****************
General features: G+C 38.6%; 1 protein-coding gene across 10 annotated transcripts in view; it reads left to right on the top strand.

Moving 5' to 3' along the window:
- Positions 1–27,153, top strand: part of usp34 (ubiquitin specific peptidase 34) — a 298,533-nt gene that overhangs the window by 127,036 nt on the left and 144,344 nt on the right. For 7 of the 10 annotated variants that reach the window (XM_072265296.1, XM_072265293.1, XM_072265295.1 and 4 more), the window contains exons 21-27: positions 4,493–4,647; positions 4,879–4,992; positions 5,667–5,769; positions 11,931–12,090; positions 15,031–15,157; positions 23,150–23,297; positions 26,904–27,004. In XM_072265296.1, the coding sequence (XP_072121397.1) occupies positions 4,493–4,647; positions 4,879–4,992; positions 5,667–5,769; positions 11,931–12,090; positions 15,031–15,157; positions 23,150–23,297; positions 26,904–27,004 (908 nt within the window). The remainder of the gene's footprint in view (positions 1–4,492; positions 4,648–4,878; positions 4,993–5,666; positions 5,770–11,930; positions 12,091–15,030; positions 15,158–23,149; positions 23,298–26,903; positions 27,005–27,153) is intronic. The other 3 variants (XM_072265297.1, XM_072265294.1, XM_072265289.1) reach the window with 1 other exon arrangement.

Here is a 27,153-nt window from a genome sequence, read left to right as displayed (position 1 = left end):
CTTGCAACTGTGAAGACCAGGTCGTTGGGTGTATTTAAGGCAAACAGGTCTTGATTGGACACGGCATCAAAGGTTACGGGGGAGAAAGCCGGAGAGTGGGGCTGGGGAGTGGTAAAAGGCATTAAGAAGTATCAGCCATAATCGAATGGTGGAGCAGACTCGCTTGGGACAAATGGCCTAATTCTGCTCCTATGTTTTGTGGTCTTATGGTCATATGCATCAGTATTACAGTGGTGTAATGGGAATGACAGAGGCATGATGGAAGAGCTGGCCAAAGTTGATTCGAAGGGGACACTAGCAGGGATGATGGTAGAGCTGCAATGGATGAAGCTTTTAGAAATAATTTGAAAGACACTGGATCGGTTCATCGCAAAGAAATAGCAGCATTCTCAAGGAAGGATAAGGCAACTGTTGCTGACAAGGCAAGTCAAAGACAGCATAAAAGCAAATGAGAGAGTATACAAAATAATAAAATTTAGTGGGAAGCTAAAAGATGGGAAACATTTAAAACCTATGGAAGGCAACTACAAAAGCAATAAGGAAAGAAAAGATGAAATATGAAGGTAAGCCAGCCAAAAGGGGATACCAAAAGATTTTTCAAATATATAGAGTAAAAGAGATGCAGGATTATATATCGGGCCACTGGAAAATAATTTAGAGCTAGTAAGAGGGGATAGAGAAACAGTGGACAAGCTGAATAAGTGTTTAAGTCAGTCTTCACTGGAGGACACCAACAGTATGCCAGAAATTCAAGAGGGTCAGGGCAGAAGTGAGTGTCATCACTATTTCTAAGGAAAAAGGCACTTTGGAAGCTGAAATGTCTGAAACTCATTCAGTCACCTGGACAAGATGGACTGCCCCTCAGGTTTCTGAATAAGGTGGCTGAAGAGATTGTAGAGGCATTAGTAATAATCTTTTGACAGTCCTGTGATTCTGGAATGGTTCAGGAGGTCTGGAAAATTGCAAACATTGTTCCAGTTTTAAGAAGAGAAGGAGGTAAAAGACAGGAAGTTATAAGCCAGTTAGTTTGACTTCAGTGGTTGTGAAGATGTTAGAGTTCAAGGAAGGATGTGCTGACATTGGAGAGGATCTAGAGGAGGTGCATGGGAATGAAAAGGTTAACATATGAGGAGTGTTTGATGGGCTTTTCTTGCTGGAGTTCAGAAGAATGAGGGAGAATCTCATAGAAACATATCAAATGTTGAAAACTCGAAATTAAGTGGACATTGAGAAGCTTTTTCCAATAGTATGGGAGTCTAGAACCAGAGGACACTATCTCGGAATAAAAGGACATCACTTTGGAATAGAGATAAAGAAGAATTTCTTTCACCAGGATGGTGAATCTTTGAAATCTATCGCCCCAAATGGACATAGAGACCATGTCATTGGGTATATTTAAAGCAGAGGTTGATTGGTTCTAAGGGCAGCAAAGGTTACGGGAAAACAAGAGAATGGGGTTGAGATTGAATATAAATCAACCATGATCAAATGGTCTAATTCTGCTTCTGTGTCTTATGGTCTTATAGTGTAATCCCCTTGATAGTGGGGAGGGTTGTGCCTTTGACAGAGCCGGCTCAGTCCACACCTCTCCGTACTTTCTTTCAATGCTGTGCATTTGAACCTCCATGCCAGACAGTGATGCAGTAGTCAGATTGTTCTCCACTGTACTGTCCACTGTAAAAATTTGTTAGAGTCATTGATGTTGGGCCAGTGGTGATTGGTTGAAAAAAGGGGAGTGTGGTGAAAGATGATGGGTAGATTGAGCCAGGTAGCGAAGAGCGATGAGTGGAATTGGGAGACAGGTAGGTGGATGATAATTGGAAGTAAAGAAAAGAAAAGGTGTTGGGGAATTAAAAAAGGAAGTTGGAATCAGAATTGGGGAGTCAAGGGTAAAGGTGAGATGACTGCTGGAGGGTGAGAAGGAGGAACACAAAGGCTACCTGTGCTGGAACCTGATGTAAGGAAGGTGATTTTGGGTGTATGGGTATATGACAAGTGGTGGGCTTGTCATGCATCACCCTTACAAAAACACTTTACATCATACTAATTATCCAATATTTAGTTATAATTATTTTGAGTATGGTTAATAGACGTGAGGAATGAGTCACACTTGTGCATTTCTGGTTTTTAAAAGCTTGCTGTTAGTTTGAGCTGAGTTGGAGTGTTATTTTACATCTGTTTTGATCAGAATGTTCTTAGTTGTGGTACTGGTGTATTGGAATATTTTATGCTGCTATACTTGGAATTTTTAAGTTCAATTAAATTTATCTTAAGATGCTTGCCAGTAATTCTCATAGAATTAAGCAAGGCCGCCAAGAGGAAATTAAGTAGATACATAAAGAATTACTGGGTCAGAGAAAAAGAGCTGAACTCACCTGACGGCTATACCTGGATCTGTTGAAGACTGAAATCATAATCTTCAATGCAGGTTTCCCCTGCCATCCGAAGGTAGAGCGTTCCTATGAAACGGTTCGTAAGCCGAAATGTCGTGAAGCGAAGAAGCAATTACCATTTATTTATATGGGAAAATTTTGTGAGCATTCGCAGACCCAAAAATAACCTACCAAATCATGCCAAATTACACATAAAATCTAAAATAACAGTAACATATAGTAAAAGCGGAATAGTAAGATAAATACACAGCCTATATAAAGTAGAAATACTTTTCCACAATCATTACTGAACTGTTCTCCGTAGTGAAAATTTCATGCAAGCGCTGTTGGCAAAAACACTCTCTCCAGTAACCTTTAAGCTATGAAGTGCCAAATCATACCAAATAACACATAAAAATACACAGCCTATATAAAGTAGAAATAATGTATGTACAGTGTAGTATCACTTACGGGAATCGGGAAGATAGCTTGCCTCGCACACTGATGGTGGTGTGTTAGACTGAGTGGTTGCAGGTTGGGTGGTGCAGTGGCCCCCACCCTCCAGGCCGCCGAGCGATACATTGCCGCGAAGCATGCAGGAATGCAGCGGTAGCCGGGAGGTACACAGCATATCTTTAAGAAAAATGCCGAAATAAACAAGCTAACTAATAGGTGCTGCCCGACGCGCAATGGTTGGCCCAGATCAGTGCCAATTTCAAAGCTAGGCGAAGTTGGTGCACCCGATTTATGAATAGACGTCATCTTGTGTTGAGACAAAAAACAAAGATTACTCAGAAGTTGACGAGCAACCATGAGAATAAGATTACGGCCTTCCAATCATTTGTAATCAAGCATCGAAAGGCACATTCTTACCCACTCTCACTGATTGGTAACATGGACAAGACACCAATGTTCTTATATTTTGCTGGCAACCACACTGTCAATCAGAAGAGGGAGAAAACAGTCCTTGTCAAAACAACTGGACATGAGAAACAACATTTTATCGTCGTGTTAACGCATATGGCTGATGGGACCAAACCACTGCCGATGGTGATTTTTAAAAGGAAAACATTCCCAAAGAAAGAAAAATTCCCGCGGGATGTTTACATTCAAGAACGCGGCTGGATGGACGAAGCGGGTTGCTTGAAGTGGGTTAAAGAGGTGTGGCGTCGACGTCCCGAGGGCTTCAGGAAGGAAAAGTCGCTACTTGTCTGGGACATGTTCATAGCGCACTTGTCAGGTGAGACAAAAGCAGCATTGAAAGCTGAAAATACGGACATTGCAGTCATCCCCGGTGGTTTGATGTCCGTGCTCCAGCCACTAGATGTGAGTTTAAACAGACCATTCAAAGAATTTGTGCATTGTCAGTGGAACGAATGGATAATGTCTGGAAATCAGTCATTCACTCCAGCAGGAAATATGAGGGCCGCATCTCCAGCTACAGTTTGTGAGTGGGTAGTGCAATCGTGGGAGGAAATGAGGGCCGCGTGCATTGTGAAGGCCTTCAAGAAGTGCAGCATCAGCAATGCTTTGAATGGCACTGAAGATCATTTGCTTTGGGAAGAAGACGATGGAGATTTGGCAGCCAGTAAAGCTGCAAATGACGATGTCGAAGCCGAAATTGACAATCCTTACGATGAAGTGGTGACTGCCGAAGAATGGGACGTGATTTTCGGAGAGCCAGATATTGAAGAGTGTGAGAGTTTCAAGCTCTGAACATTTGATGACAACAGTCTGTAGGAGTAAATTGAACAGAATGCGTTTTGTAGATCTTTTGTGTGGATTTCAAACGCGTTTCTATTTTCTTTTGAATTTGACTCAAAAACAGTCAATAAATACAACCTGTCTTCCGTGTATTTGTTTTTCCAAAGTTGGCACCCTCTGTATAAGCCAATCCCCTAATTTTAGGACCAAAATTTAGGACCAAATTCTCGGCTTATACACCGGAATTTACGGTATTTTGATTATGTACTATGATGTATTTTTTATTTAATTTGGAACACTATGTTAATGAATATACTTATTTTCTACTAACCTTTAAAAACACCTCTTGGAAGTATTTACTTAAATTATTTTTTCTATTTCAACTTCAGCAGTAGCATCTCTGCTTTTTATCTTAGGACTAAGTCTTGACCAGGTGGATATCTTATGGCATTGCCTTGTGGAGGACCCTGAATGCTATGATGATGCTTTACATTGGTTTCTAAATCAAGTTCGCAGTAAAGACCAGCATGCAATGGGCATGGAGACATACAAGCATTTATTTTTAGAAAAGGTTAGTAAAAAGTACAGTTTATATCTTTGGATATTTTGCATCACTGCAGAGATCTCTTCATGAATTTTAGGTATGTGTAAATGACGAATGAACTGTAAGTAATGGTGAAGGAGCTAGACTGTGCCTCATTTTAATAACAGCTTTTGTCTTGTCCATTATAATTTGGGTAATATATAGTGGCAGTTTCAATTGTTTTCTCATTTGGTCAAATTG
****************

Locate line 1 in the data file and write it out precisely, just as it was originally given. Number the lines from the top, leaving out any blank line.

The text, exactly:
General features: G+C 38.6%; 1 protein-coding gene across 10 annotated transcripts in view; it reads left to right on the top strand.